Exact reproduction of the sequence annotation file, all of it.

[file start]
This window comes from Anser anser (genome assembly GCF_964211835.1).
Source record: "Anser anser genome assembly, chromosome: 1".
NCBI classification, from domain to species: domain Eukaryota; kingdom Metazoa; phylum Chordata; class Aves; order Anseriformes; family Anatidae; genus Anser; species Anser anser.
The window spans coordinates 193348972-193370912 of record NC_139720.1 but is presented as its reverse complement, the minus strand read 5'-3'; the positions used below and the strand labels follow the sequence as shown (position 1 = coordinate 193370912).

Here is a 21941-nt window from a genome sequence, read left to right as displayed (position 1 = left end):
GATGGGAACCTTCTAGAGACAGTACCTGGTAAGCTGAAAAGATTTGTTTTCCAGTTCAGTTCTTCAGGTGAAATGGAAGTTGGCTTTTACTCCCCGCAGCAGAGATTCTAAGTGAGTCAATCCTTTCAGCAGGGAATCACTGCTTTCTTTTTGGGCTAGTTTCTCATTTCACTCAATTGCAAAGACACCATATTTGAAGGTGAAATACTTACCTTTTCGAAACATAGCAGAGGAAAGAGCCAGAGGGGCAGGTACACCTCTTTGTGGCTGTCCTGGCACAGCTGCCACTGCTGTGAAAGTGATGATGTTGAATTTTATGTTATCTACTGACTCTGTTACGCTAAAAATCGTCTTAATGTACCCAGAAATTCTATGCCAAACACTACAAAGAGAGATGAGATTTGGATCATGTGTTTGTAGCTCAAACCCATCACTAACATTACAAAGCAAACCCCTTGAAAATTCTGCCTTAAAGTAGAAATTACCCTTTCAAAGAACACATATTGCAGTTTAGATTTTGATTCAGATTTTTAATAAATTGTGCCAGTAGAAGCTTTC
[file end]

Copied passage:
This window comes from Anser anser (genome assembly GCF_964211835.1).
Source record: "Anser anser genome assembly, chromosome: 1".
NCBI classification, from domain to species: domain Eukaryota; kingdom Metazoa; phylum Chordata; class Aves; order Anseriformes; family Anatidae; genus Anser; species Anser anser.
The window spans coordinates 193348972-193370912 of record NC_139720.1 but is presented as its reverse complement, the minus strand read 5'-3'; the positions used below and the strand labels follow the sequence as shown (position 1 = coordinate 193370912).

Here is a 21941-nt window from a genome sequence, read left to right as displayed (position 1 = left end):
GATGGGAACCTTCTAGAGACAGTACCTGGTAAGCTGAAAAGATTTGTTTTCCAGTTCAGTTCTTCAGGTGAAATGGAAGTTGGCTTTTACTCCCCGCAGCAGAGATTCTAAGTGAGTCAATCCTTTCAGCAGGGAATCACTGCTTTCTTTTTGGGCTAGTTTCTCATTTCACTCAATTGCAAAGACACCATATTTGAAGGTGAAATACTTACCTTTTCGAAACATAGCAGAGGAAAGAGCCAGAGGGGCAGGTACACCTCTTTGTGGCTGTCCTGGCACAGCTGCCACTGCTGTGAAAGTGATGATGTTGAATTTTATGTTATCTACTGACTCTGTTACGCTAAAAATCGTCTTAATGTACCCAGAAATTCTATGCCAAACACTACAAAGAGAGATGAGATTTGGATCATGTGTTTGTAGCTCAAACCCATCACTAACATTACAAAGCAAACCCCTTGAAAATTCTGCCTTAAAGTAGAAATTACCCTTTCAAAGAACACATATTGCAGTTTAGATTTTGATTCAGATTTTTAATAAATTGTGCCAGTAGAAGCTTTC